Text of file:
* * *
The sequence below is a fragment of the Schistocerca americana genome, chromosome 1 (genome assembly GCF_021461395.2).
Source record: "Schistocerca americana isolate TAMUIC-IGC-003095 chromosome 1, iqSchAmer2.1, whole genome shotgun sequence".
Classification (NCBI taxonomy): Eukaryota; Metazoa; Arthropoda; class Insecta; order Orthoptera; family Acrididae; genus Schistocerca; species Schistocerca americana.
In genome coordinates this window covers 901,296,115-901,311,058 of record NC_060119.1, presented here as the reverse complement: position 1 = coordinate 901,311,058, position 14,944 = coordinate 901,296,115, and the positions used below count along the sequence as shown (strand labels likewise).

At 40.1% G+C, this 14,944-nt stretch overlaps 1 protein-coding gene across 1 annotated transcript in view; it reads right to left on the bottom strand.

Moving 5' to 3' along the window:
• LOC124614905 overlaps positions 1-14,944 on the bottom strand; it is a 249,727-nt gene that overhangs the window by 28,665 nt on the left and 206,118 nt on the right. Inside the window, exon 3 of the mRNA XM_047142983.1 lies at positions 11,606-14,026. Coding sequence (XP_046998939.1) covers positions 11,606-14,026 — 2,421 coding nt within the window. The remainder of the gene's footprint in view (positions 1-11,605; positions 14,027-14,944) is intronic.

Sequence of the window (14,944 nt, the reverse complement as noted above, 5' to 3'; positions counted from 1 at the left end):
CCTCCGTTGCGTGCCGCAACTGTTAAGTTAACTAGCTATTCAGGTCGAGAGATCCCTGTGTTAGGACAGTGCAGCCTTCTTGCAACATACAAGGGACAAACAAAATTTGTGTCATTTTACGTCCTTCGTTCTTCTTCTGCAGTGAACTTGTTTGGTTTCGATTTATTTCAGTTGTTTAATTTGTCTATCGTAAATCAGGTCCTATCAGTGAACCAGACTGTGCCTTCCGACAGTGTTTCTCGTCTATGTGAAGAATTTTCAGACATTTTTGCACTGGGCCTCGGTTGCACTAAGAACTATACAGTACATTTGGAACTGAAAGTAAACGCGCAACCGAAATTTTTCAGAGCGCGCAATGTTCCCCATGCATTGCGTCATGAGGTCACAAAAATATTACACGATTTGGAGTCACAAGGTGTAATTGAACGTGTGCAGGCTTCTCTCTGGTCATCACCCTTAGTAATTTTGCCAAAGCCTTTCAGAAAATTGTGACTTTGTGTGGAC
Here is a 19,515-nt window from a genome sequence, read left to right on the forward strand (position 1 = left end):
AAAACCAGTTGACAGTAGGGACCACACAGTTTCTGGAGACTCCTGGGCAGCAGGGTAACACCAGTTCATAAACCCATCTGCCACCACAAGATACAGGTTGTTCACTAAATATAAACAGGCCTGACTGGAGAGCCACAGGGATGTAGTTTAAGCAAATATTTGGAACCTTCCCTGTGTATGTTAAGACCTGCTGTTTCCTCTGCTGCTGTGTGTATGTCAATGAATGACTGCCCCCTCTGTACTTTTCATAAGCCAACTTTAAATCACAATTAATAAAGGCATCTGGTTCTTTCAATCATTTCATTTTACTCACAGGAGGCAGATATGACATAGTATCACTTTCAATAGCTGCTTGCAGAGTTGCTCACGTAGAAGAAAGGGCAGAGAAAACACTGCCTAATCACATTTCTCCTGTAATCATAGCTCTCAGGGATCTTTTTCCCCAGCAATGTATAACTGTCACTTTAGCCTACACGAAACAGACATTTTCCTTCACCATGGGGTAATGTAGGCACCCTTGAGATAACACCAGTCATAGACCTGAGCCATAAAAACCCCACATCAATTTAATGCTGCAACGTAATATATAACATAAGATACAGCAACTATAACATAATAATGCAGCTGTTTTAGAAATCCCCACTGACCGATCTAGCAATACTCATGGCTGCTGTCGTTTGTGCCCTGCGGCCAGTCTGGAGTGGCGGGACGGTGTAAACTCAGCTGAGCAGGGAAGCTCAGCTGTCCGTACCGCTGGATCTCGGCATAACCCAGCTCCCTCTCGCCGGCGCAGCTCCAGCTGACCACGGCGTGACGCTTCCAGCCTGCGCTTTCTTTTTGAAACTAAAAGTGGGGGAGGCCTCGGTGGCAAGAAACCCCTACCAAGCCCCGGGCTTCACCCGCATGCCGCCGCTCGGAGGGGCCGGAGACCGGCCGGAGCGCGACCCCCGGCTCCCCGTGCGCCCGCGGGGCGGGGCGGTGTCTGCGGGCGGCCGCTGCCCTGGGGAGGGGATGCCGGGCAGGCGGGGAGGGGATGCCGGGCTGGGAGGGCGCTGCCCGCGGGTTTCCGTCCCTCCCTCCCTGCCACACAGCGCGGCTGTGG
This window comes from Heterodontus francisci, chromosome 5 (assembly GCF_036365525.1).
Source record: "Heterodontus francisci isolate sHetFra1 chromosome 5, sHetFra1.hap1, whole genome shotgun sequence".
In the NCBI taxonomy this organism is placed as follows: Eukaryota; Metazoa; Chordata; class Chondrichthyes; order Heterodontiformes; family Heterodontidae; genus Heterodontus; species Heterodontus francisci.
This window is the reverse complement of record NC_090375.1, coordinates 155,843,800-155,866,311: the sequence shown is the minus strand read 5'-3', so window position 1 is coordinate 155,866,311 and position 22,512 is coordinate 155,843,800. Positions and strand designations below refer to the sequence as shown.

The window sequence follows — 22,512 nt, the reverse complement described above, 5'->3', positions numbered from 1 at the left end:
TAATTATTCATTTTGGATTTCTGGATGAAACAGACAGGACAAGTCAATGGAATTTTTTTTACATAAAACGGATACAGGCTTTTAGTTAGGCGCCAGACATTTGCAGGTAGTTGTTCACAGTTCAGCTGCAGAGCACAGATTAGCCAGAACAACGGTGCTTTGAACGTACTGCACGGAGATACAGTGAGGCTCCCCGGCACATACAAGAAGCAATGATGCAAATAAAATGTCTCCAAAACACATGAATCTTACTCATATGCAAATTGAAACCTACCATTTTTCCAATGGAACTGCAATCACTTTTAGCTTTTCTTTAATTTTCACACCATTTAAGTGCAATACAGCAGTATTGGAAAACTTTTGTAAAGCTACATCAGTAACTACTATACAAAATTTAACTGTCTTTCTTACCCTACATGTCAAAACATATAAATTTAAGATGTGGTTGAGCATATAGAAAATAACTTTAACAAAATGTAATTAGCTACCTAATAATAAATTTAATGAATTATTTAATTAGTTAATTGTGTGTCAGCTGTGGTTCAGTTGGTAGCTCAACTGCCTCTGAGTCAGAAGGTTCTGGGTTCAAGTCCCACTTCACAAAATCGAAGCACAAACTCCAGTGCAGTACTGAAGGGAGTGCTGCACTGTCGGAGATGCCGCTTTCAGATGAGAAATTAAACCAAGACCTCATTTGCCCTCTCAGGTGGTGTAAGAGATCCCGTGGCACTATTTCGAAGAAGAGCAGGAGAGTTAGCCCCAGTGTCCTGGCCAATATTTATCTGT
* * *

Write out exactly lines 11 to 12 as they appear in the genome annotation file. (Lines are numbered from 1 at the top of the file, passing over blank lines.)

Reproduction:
AAAACCAGTTGACAGTAGGGACCACACAGTTTCTGGAGACTCCTGGGCAGCAGGGTAACACCAGTTCATAAACCCATCTGCCACCACAAGATACAGGTTGTTCACTAAATATAAACAGGCCTGACTGGAGAGCCACAGGGATGTAGTTTAAGCAAATATTTGGAACCTTCCCTGTGTATGTTAAGACCTGCTGTTTCCTCTGCTGCTGTGTGTATGTCAATGAATGACTGCCCCCTCTGTACTTTTCATAAGCCAACTTTAAATCACAATTAATAAAGGCATCTGGTTCTTTCAATCATTTCATTTTACTCACAGGAGGCAGATATGACATAGTATCACTTTCAATAGCTGCTTGCAGAGTTGCTCACGTAGAAGAAAGGGCAGAGAAAACACTGCCTAATCACATTTCTCCTGTAATCATAGCTCTCAGGGATCTTTTTCCCCAGCAATGTATAACTGTCACTTTAGCCTACACGAAACAGACATTTTCCTTCACCATGGGGTAATGTAGGCACCCTTGAGATAACACCAGTCATAGACCTGAGCCATAAAAACCCCACATCAATTTAATGCTGCAACGTAATATATAACATAAGATACAGCAACTATAACATAATAATGCAGCTGTTTTAGAAATCCCCACTGACCGATCTAGCAATACTCATGGCTGCTGTCGTTTGTGCCCTGCGGCCAGTCTGGAGTGGCGGGACGGTGTAAACTCAGCTGAGCAGGGAAGCTCAGCTGTCCGTACCGCTGGATCTCGGCATAACCCAGCTCCCTCTCGCCGGCGCAGCTCCAGCTGACCACGGCGTGACGCTTCCAGCCTGCGCTTTCTTTTTGAAACTAAAAGTGGGGGAGGCCTCGGTGGCAAGAAACCCCTACCAAGCCCCGGGCTTCACCCGCATGCCGCCGCTCGGAGGGGCCGGAGACCGGCCGGAGCGCGACCCCCGGCTCCCCGTGCGCCCGCGGGGCGGGGCGGTGTCTGCGGGCGGCCGCTGCCCTGGGGAGGGGATGCCGGGCAGGCGGGGAGGGGATGCCGGGCTGGGAGGGCGCTGCCCGCGGGTTTCCGTCCCTCCCTCCCTGCCACACAGCGCGGCTGTGG
This window comes from Heterodontus francisci, chromosome 5 (assembly GCF_036365525.1).